Wind from the black-hole accretion disk driving a molecular outflow in an active galaxy

Nature 519, 7544 (2015). doi:10.1038/nature14261

Authors: F. Tombesi, M. Meléndez, S. Veilleux, J. N. Reeves, E. González-Alfonso & C. S. Reynolds

Powerful winds driven by active galactic nuclei are often thought to affect the evolution of both supermassive black holes and their host galaxies, quenching star formation and explaining the close relationship between black holes and galaxies. Recent observations of large-scale molecular outflows in ultraluminous infrared galaxies support this quasar-feedback idea, because they directly trace the gas from which stars form. Theoretical models suggest that these outflows originate as energy-conserving flows driven by fast accretion-disk winds. Proposed connections between large-scale molecular outflows and accretion-disk activity in ultraluminous galaxies were incomplete because no accretion-disk wind had been detected. Conversely, studies of powerful accretion-disk winds have until now focused only on X-ray observations of local Seyfert galaxies and a few higher-redshift quasars. Here we report observations of a powerful accretion-disk wind with a mildly relativistic velocity (a quarter that of light) in the X-ray spectrum of IRAS F11119+3257, a nearby (redshift 0.189) optically classified type 1 ultraluminous infrared galaxy hosting a powerful molecular outflow. The active galactic nucleus is responsible for about 80 per cent of the emission, with a quasar-like luminosity of 1.5 × 1046 ergs per second. The energetics of these two types of wide-angle outflows is consistent with the energy-conserving mechanism that is the basis of the quasar feedback in active galactic nuclei that lack powerful radio jets (such jets are an alternative way to drive molecular outflows).

Galaxy formation: When the wind blows

26 March 2015 - 10:16am

Galaxy formation: When the wind blows

Nature 519, 7544 (2015). doi:10.1038/519423a

Authors: James E. Geach

Astronomical observations of a luminous galaxy that has a central, mass-accreting supermassive black hole reveal how such entities launch and propel gas through galaxies at high speeds. See Letter p.436

Planetary science: Rings proposed for orbiting rock

26 March 2015 - 10:13am

Planetary science: Rings proposed for orbiting rock

Nature 519, 7544 (2015). doi:10.1038/519393a

An asteroid-sized rock orbiting between Saturn and Uranus may have a system of rings.Amanda Bosh of the Massachusetts Institute of Technology in Cambridge and her team observed the minor planet 2060 Chiron passing in front of a star, using NASA's Infrared Telescope Facility on

Mars rover detects 'useful nitrogen'

26 March 2015 - 10:12am

The Curiosity rover makes a detection of nitrogen compounds which provide further evidence that ancient Mars would have been a habitable world.

Just one week left to submit a talk or poster abstract for NAM 2015! This is a...

25 March 2015 - 10:18am
Just one week left to submit a talk or poster abstract for NAM 2015!

This is a great opportunity to share your research with a wide range of researchers, at the UK's biggest professional astronomy conference.A wide range of scientific topics are included.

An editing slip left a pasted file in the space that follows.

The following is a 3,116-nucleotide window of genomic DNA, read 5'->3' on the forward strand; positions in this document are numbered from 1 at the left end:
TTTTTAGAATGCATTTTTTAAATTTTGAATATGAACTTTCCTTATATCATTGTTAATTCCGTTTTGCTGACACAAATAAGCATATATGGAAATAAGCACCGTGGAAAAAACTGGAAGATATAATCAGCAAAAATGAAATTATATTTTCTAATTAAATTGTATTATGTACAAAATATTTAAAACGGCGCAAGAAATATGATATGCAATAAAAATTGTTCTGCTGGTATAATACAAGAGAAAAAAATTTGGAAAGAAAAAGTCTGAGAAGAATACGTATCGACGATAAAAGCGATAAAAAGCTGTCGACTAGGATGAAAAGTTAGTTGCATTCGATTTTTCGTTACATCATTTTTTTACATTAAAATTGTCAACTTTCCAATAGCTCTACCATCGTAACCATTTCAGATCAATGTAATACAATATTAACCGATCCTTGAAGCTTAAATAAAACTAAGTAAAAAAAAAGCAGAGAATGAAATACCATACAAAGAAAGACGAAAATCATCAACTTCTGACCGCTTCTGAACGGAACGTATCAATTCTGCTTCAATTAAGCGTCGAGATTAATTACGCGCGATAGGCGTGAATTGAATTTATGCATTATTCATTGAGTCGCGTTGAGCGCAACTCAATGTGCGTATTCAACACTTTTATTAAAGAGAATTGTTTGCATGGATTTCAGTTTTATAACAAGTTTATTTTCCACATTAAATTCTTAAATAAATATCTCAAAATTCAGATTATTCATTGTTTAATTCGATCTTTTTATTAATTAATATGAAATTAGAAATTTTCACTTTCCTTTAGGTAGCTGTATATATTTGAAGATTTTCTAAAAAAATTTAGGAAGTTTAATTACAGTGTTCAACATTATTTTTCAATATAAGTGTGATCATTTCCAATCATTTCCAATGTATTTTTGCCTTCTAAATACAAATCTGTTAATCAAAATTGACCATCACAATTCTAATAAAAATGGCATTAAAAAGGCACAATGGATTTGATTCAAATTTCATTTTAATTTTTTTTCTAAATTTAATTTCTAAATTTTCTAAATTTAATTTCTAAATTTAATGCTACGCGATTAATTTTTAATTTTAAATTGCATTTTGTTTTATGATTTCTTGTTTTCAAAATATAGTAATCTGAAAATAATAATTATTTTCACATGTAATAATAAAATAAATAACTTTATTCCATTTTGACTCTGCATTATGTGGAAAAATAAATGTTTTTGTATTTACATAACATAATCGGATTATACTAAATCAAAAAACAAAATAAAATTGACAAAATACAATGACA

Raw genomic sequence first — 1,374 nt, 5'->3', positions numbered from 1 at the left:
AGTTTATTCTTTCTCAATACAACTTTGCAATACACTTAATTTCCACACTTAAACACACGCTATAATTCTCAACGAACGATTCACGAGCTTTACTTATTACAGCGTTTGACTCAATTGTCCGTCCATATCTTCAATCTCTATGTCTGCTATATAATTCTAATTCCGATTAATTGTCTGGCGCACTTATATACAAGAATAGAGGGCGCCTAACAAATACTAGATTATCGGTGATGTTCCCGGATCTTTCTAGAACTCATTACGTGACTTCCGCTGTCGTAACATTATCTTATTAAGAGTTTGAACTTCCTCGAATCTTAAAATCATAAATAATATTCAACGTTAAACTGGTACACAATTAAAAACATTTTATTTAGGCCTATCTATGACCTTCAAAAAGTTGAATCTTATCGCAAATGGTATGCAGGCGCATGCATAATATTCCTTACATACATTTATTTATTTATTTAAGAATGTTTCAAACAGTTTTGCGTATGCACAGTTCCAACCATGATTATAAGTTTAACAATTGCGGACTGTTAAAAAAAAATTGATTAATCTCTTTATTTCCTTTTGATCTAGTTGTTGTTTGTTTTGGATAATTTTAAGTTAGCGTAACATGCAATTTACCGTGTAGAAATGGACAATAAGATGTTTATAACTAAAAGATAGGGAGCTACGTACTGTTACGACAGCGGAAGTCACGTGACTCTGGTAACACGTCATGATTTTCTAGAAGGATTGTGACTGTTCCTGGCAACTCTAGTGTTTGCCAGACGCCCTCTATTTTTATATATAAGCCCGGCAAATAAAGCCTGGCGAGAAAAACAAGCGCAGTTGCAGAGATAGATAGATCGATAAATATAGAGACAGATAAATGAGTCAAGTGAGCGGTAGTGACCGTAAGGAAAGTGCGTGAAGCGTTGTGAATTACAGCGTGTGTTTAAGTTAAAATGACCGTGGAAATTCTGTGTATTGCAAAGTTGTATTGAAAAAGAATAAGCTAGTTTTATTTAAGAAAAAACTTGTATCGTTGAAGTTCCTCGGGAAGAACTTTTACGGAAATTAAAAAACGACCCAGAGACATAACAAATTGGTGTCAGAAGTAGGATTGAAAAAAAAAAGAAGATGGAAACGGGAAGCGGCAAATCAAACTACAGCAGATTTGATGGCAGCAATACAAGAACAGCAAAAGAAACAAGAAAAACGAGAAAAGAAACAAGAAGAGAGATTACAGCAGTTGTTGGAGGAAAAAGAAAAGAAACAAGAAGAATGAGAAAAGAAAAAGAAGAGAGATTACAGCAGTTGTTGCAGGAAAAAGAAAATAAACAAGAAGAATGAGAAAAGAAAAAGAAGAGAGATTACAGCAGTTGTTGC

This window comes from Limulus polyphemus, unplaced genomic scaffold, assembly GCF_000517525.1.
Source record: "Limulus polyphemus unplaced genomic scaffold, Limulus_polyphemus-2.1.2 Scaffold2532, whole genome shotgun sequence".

The deadline is 1 April.

National Astronomy Meeting 2015
National Astronomy Meeting 2015

Wrecking ball Jupiter paved way for Earth

25 March 2015 - 10:15am

Jupiter may have ploughed through the early solar system, driving some of the first planets to a fiery death in the sun – and cleared room for planets like Earth

Colliding Stars Explain Enigmatic Seventeenth Century Explosion

24 March 2015 - 8:58am
New observations made with APEX and other telescopes reveal that the star that European astronomers saw appear in the sky in 1670 was not a nova, but a much rarer, violent breed of stellar collision. It was spectacular enough to be easily seen with the naked eye during its first outburst, but the traces it left were so faint that very careful analysis using submillimetre telescopes was needed before the mystery could finally be unravelled more than 340 years later. The results appear online in the journal Nature on 23 March 2015.

The RAS and Institute of Physics back the UK bid for the HQ of the Square Kilome...

24 March 2015 - 8:56am
The RAS and Institute of Physics back the UK bid for the HQ of the Square Kilometre Array to be at Jodrell Bank

RAS and IOP back UK bid for HQ of world’s largest telescope
The Royal Astronomical Society (RAS) and the Institute of Physics (IOP) have responded to the decision of the Square Kilometre Array (SKA) Organisation to extend its selection process to decide on where to site the permanent headquarters of the array

Australia finds 'huge asteroid impact'

24 March 2015 - 8:46am

Scientists in central Australia discover what they say is a 400km-wide underground asteroid crater - the largest impact area ever found.

Awesome photos from Europe's biggest solar eclipse

23 March 2015 - 10:27am

Umbraphiles in the UK saw the biggest solar eclipse in 16 years, but the European Space Agency beat the clouds and got a spectacular view from space